I really do not believe this is true. When I read a book with a main character who is male? say, The Adventures of Tom Sawyer? there is a part of my soul that feels like I am Tom. I can relate. I have male friends who I do understand, and I am close to them.

Perhaps I am female and you are male, but we are both humans. We share common human experiences. We are not two separate species.

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  • K @ at 2:04 pm, August 19th, 2010

    I would be interested to hear a male perspective. I feel that females are constantly made to identify with the male perspective/protagonist b/c that is a majority of the offerings. Do males read books with female characters or watch movies with female leads and “become” them? I don’t know that they are socialized to accept that kind of identification b/c being “feminine” is “wrong.”

  • Niamh @ at 6:02 pm, August 19th, 2010

    I have to agree: in our society, gender is expected to define us. Gender is quite a human-formed phenomenon similar to race. The WHO has a really good definition of sex vs. gender, found here:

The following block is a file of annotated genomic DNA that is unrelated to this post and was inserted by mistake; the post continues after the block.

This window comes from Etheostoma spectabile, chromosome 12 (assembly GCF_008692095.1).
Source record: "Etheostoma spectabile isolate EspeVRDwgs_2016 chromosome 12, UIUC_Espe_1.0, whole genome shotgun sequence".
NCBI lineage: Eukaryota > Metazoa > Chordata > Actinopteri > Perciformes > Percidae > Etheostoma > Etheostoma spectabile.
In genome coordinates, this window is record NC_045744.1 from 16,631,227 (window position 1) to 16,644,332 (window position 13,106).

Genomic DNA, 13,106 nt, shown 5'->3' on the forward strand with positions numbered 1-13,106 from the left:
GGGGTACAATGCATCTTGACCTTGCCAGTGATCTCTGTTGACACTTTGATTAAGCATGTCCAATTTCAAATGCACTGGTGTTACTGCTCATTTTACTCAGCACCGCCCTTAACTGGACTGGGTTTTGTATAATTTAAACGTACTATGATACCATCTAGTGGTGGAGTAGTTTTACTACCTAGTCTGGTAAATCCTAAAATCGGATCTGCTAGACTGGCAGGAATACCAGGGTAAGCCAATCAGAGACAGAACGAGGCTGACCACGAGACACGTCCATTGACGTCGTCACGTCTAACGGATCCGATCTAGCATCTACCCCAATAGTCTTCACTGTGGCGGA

http://www.who.int/gender/whatisgender/en/index.html

    As a feminist, I try to reject stereotypes about my gender. I’m in the minority of girls in computer programming classes; I whip butt at science and math; and I’m a good parallel parker, like many woman I know (thank-you very much Allstate). Nonetheless, my gender does define who I am. I doubt I would be such a strong feminist if I were male (not saying that men can’t strongly align with feminism… just that I probably wouldn’t) because the situations that led to me to feminism were to with me being a female doing typical “non-feminine” activities.

    Just like weight… just like beauty… I think I have the same philosophy with fitting or not fitting gender stereotypes: